The books I write take the reader all over the world. It’s a cheap way to travel and you never have to pack a bag. My desire to bring new locations to my books means I travel a lot. A lot!
I’ve written books in Italy, Scotland, England, while flying to Bali, on a train headed to Mexico and various parking lots and waiting areas all over the world. Thankfully my job gives me the flexibility to work absolutely anywhere that I want to. And you know where my favorite place to craft novels is?
The place where I’ve drafted the majority of the Beaufont series and the other books I’ve written is a sacred place that I’ve created as thoughtfully as one of my novels. Let me share a little peek inside the writer’s den with you.
When I was a young professional, a neighbor gave me an old beat up retro desk. It was an awful shade of coffee brown and looked like something that grandma would throw out. I spent an entire weekend, covering it in paint. I’m eccentric. Most who meet me know that within the first five minutes. The desk reflects that eccentric nature. I just knew that one day I’d write a book…or 98 as it currently stands.
(Actually, I never thought I’d write three books or more than one series, not to mention, something like 15 different series. I’ve lost track…)
And apparently, I lost track of my train of thought.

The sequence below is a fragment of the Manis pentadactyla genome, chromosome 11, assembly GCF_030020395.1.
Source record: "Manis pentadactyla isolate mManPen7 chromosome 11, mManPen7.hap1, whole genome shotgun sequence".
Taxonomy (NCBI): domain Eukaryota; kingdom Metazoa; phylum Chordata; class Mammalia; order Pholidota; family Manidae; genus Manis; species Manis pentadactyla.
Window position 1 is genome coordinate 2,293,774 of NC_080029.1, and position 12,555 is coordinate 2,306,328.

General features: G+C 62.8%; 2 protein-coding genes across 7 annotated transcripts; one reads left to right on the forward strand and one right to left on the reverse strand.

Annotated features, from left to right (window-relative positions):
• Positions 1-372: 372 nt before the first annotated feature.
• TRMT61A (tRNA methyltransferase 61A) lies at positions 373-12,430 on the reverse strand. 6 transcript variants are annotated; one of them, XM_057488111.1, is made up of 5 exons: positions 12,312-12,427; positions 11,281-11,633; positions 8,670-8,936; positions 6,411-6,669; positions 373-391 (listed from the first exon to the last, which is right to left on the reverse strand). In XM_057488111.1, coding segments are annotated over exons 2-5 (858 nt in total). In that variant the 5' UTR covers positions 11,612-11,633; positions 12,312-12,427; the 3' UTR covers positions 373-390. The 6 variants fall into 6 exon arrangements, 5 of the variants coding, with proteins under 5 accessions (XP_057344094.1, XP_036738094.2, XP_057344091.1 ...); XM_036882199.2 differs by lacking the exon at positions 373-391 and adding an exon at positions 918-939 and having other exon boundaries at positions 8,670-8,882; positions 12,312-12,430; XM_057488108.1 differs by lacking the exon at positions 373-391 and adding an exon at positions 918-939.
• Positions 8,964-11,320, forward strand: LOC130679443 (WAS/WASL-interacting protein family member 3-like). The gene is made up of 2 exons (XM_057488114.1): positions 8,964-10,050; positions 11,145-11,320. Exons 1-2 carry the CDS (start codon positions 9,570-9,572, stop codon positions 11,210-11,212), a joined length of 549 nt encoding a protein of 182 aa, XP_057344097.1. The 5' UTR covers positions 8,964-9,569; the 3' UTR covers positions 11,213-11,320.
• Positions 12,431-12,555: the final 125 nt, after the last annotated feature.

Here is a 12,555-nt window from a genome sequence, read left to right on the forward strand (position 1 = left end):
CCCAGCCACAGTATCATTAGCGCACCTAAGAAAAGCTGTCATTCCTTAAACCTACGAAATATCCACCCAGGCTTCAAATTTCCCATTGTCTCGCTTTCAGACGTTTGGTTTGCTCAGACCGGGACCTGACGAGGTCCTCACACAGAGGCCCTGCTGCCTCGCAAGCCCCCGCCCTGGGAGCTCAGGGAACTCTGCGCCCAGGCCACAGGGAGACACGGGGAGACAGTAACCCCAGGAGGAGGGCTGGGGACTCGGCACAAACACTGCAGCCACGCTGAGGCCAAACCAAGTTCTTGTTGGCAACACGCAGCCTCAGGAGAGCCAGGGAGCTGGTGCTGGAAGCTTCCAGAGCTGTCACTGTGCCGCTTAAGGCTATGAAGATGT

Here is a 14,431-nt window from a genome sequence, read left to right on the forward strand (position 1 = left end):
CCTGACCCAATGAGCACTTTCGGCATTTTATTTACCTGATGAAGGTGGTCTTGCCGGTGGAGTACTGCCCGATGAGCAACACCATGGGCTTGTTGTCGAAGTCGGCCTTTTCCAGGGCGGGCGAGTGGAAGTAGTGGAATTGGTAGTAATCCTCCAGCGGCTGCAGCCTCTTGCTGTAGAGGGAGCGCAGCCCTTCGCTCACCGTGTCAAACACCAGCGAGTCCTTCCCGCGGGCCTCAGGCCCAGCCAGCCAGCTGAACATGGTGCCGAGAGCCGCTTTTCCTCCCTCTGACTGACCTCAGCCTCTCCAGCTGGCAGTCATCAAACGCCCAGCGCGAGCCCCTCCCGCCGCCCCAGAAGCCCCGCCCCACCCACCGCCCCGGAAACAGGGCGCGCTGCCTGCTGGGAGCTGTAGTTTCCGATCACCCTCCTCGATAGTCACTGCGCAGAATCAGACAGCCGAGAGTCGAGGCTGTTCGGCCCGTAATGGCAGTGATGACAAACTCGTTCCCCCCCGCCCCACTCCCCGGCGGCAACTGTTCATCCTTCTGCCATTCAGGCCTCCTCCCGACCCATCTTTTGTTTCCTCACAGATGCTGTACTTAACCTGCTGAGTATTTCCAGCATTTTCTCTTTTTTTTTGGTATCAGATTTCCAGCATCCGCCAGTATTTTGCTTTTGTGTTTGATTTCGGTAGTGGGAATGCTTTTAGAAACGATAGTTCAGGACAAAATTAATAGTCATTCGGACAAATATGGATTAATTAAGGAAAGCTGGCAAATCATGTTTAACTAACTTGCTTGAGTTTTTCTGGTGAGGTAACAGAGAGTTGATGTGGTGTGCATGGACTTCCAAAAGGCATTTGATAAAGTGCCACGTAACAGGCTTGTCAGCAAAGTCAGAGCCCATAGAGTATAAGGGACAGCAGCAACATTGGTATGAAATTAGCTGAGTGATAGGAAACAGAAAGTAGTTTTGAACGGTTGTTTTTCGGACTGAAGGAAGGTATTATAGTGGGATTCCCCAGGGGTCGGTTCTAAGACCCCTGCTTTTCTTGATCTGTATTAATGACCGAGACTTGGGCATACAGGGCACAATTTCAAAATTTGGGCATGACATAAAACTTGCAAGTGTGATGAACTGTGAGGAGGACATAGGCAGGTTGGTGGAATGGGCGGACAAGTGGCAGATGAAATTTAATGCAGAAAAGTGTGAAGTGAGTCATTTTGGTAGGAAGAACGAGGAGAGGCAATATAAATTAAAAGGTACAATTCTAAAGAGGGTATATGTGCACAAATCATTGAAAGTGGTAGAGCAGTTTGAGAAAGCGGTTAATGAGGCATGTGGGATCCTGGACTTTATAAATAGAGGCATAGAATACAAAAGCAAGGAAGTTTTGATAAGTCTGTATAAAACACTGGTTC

Anyway, I didn’t want a stuffy old desk where people keep their income tax forms. I didn’t want a modern one that hipsters sit at and contemplate how they are going to be a pain in the ass. I wanted something that reflected my creative style.
So I painted the old desk so that it looked like it belonged on a beach.
Then I stuck it in the middle of my office and sat down to write the next great American novel.
I wrote a book, alright. And it was the ultimate monkey poop. My first books aren’t all that bad, but thankfully, I’ve improved.
I really thought when I started this writer thing that I’d write the best novel ever. I thought that I needed a security system to protect all my documents from crazed fans who would hack into my computer to get a quick sneak peak of my next best seller. I thought I needed to start picking out drapes for my beachside mansion in Malibu.
Then reality hit.
Stephen King said, “It starts with this: put your desk in the corner, and every time you sit down there to write, remind yourself why it isn’t in the middle of the room. Life isn’t a support system for art. It’s the other way around.”
Well, put Steve!
So I moved my desk to the corner of my office. I put my back to the window so I wasn’t tempted to watch squirrels play. I stuck vision boards above my desk and gave myself the freedom to stick whatever up there that suited my eyes. Sometimes that was pictures or quotes. More often, it was reminders. Things to spark ideas. And it always has something to remind me of what I’m trying to do—craft a story readers will love.
Here’s a picture of what it looks like currently:
I’ve been on this author journey for a decade. I’ve written 98 books and counting. I’ve made a lot of mistakes on my trek up the author mountain.
But every day I return to my desk and continue on. I love what I do. I love that it takes me all over the world. And I love where I do it. My office and desk bring me a sense of peace and a creative spark.
My space seems to whisper, “Where are we going today, Sarah?”